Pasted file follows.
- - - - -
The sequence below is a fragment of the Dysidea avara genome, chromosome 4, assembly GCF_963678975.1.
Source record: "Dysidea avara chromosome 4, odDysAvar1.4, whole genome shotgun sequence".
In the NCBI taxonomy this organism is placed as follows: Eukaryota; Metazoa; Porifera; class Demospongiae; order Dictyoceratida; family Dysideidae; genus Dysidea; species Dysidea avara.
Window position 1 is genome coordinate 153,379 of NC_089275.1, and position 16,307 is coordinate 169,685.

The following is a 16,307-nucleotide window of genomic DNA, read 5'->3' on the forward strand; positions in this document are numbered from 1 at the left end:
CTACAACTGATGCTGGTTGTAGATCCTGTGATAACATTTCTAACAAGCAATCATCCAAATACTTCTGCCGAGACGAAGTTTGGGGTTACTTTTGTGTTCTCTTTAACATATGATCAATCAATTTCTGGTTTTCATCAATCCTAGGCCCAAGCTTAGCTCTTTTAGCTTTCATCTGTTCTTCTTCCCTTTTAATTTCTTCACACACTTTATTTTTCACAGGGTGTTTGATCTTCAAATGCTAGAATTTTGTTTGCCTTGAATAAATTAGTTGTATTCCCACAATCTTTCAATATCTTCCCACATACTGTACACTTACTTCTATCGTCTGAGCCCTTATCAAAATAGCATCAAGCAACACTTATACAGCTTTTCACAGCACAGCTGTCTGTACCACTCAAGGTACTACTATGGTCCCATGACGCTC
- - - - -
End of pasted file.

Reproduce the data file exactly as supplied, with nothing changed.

The sequence below is a fragment of the Dysidea avara genome, chromosome 4, assembly GCF_963678975.1.
Source record: "Dysidea avara chromosome 4, odDysAvar1.4, whole genome shotgun sequence".
In the NCBI taxonomy this organism is placed as follows: Eukaryota; Metazoa; Porifera; class Demospongiae; order Dictyoceratida; family Dysideidae; genus Dysidea; species Dysidea avara.
Window position 1 is genome coordinate 153,379 of NC_089275.1, and position 16,307 is coordinate 169,685.

The following is a 16,307-nucleotide window of genomic DNA, read 5'->3' on the forward strand; positions in this document are numbered from 1 at the left end:
CTACAACTGATGCTGGTTGTAGATCCTGTGATAACATTTCTAACAAGCAATCATCCAAATACTTCTGCCGAGACGAAGTTTGGGGTTACTTTTGTGTTCTCTTTAACATATGATCAATCAATTTCTGGTTTTCATCAATCCTAGGCCCAAGCTTAGCTCTTTTAGCTTTCATCTGTTCTTCTTCCCTTTTAATTTCTTCACACACTTTATTTTTCACAGGGTGTTTGATCTTCAAATGCTAGAATTTTGTTTGCCTTGAATAAATTAGTTGTATTCCCACAATCTTTCAATATCTTCCCACATACTGTACACTTACTTCTATCGTCTGAGCCCTTATCAAAATAGCATCAAGCAACACTTATACAGCTTTTCACAGCACAGCTGTCTGTACCACTCAAGGTACTACTATGGTCCCATGACGCTC